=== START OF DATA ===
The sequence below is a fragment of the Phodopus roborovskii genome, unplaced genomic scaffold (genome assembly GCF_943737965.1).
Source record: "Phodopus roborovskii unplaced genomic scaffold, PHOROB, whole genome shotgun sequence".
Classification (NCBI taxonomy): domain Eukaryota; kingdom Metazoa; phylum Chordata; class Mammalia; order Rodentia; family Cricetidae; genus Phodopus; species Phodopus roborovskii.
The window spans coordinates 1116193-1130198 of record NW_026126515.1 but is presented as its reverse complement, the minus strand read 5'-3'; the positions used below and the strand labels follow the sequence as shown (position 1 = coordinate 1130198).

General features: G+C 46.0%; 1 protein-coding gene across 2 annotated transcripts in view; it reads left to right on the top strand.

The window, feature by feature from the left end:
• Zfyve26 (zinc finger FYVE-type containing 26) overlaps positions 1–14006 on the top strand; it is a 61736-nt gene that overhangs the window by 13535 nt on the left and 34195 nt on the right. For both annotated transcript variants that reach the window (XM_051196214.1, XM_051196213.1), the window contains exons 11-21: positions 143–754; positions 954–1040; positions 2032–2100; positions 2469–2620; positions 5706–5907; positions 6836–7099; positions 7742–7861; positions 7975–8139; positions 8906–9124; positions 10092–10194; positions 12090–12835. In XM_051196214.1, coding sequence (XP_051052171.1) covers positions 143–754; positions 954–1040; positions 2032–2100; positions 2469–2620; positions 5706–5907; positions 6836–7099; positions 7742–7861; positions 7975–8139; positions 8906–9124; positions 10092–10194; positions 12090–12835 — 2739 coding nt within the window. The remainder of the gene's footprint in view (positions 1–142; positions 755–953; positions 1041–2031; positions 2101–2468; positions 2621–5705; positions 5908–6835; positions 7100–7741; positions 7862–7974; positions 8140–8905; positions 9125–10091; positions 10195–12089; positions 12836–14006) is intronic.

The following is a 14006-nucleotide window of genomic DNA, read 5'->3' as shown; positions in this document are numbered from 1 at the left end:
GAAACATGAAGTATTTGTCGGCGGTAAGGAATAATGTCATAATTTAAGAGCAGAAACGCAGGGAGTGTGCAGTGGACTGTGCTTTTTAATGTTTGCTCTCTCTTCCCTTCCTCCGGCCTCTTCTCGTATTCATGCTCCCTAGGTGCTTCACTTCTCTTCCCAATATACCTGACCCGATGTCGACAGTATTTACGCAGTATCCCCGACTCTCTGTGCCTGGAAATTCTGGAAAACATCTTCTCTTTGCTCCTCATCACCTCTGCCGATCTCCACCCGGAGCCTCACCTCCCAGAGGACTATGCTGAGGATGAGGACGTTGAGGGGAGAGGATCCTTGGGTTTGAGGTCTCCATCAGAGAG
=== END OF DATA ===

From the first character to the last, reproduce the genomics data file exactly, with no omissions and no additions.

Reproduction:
The sequence below is a fragment of the Phodopus roborovskii genome, unplaced genomic scaffold (genome assembly GCF_943737965.1).
Source record: "Phodopus roborovskii unplaced genomic scaffold, PHOROB, whole genome shotgun sequence".
Classification (NCBI taxonomy): domain Eukaryota; kingdom Metazoa; phylum Chordata; class Mammalia; order Rodentia; family Cricetidae; genus Phodopus; species Phodopus roborovskii.
The window spans coordinates 1116193-1130198 of record NW_026126515.1 but is presented as its reverse complement, the minus strand read 5'-3'; the positions used below and the strand labels follow the sequence as shown (position 1 = coordinate 1130198).

General features: G+C 46.0%; 1 protein-coding gene across 2 annotated transcripts in view; it reads left to right on the top strand.

The window, feature by feature from the left end:
• Zfyve26 (zinc finger FYVE-type containing 26) overlaps positions 1–14006 on the top strand; it is a 61736-nt gene that overhangs the window by 13535 nt on the left and 34195 nt on the right. For both annotated transcript variants that reach the window (XM_051196214.1, XM_051196213.1), the window contains exons 11-21: positions 143–754; positions 954–1040; positions 2032–2100; positions 2469–2620; positions 5706–5907; positions 6836–7099; positions 7742–7861; positions 7975–8139; positions 8906–9124; positions 10092–10194; positions 12090–12835. In XM_051196214.1, coding sequence (XP_051052171.1) covers positions 143–754; positions 954–1040; positions 2032–2100; positions 2469–2620; positions 5706–5907; positions 6836–7099; positions 7742–7861; positions 7975–8139; positions 8906–9124; positions 10092–10194; positions 12090–12835 — 2739 coding nt within the window. The remainder of the gene's footprint in view (positions 1–142; positions 755–953; positions 1041–2031; positions 2101–2468; positions 2621–5705; positions 5908–6835; positions 7100–7741; positions 7862–7974; positions 8140–8905; positions 9125–10091; positions 10195–12089; positions 12836–14006) is intronic.

The following is a 14006-nucleotide window of genomic DNA, read 5'->3' as shown; positions in this document are numbered from 1 at the left end:
GAAACATGAAGTATTTGTCGGCGGTAAGGAATAATGTCATAATTTAAGAGCAGAAACGCAGGGAGTGTGCAGTGGACTGTGCTTTTTAATGTTTGCTCTCTCTTCCCTTCCTCCGGCCTCTTCTCGTATTCATGCTCCCTAGGTGCTTCACTTCTCTTCCCAATATACCTGACCCGATGTCGACAGTATTTACGCAGTATCCCCGACTCTCTGTGCCTGGAAATTCTGGAAAACATCTTCTCTTTGCTCCTCATCACCTCTGCCGATCTCCACCCGGAGCCTCACCTCCCAGAGGACTATGCTGAGGATGAGGACGTTGAGGGGAGAGGATCCTTGGGTTTGAGGTCTCCATCAGAGAG